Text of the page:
Everyone knows that China’s economy is one of the fastest growing in the world, eager for development and modernisation, fuelled by astonishing industrial growth over the last 30 years. A report I read online pitted the real growth in GDP per capita as a mammoth 270% between 1990 and 2005, whereas Britain in comparison sat somewhere way below at about 36%. To my mind that is both huge, impressive and rather worrying.
Having cycled nearly the whole way across this country now, through Xinjiang, Gansu and Inner Mongolia – provinces which are playing both key roles in this development and also facing some massive environmental challenges – I have seen first hand a country locked in a battle. China is in a race with itself to balance present and future resource use with its bid to grow and improve the quality of life for its people.
A simple matter of balance
No easy task, though the problem is simple enough: China’s economic growth depends largely on heavy industry which is predominantly driven by coal, the nation’s most abundant natural resource. While coal availability itself isn’t a threat to China’s growth, water availability is. Coal mining and industrial use requires huge amounts of water and the country is facing a continued drop in available water sources – especially in the North, ironically where most of the coal is to be found.
One quote suggested that 600 million people live in provinces with water stress and another from Circle of Blue said that since the turn of the century China has lost 350 million cubic metres of water a year, the equivalent flow through the Mississippi in just nine months.
In short – Chinese energy demand and water consumption are rising, while the country is drying up.
As expected, all this heavy industry and development has lead to chronic environmental degradation and pollution. Habitat loss, desertification, air and water pollution, as well as bridges buckling and roads snarling with traffic – you don’t have to look far to find a story or see the scars.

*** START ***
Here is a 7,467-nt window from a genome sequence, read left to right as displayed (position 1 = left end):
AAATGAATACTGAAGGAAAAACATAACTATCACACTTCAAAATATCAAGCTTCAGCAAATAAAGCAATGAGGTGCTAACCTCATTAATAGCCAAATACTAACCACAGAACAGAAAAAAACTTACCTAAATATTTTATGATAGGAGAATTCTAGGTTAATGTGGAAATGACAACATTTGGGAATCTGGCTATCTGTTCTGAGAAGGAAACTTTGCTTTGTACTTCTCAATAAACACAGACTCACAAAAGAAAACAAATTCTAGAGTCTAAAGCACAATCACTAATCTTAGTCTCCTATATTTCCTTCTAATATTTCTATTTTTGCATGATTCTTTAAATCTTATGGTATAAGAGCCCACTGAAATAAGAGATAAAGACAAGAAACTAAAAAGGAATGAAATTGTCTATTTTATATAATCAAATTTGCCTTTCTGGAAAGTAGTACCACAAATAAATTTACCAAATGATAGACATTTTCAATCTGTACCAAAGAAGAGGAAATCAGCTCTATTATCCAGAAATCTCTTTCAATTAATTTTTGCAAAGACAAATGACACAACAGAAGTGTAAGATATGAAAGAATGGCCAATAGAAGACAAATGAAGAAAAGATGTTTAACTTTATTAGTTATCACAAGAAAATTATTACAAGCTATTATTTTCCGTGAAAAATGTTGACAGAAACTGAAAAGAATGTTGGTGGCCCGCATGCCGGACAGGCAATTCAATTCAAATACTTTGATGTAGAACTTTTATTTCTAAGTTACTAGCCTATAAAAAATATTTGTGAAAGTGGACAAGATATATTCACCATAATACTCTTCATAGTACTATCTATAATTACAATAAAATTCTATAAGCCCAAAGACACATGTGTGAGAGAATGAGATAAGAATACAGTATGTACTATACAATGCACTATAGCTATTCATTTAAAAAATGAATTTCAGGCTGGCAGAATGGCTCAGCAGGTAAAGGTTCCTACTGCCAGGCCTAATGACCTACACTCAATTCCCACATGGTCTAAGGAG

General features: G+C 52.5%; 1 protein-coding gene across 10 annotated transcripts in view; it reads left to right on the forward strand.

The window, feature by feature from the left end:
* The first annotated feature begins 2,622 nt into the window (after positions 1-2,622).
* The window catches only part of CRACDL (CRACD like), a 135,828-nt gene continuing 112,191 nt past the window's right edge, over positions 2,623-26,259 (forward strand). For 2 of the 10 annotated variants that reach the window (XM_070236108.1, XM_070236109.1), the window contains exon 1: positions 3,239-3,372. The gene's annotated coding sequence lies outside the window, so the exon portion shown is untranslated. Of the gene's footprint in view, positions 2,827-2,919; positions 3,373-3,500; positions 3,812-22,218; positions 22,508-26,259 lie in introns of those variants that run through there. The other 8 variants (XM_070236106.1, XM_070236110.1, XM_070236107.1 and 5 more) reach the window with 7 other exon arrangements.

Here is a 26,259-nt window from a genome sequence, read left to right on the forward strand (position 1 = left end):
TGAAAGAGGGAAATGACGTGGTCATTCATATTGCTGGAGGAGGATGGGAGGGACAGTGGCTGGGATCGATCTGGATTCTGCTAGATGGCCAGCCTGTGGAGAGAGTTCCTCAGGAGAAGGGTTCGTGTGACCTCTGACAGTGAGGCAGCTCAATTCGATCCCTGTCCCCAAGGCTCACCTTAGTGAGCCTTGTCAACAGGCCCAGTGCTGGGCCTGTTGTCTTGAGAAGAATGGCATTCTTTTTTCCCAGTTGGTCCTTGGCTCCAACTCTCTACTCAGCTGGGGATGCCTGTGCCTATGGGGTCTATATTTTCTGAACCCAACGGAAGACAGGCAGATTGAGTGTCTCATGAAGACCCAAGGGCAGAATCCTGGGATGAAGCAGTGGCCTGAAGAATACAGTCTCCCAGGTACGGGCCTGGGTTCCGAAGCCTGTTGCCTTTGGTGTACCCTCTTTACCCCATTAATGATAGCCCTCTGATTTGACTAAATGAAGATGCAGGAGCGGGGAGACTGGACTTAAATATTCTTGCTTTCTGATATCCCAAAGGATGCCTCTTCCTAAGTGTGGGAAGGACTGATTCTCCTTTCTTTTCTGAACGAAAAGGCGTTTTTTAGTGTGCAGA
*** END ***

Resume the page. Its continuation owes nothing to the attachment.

A balancing act
So the question is: How can China balance all of these needs and address the issues in a way that provides for the future, repairs and nurtures the environment and somehow meets the expectations of its people, now hungry for continued change? Therein lies one of the most important questions of our time – not just for China, but the world, too. For this is a global crossroads, one facing each and every country – how to move forward into the future is a sustainable way.
It will be interesting to see how things develop in the next ten or twenty years. From my saddle here in China, I have mixed hopes. Daily I am covered in grime from trucks and often I weave down lines of them kilometres long, all carrying coal or components to and from factories and mines. The factories and mines themselves are almost everywhere across the landscape – all leaving huge scars on the earth and belching out torrents of thick smoke and noxious gases. Until reaching the lower waters of the Yellow River last week, I had seen barely a trickle of moving water in the rivers for the past three weeks – most were dry river bed being scoured for gravel and mud or used as through routes.
Optimism and realism
Yet the other side of these problems lies hope and tangible examples of some great efforts and solutions to the challenges facing China. I have been overtaken lately by columns of trucks transporting huge components for wind turbines and have pedalled through wind farms nearly 100km long – the white rotors whirring in the strong winds, humming towards a future fuelled by cleaner, renewable energy. I read in China’s 12th Five Year Plan from earlier this year that it plans to reduce carbon emissions and water consumption through industry, partly by green energy solutions such as wind, solar and nuclear plants. The same goes for water shortage issues too – ten years ago the Yellow River didn’t reach the sea, but now, thanks to strict water usage quotas and some ingenious transport systems bringing water from the South, it flows into the East China Sea once more.
As to the future, I don’t know where my feelings swing at the moment – I am an optimist by trade but my journey through this changing country has brought out the realist in me, too. I hope, I really hope, that we can make the changes in time and reach an equilibrium where the world is living within its means.
The clock is ticking. It’s time to rethink the future and make it happen.
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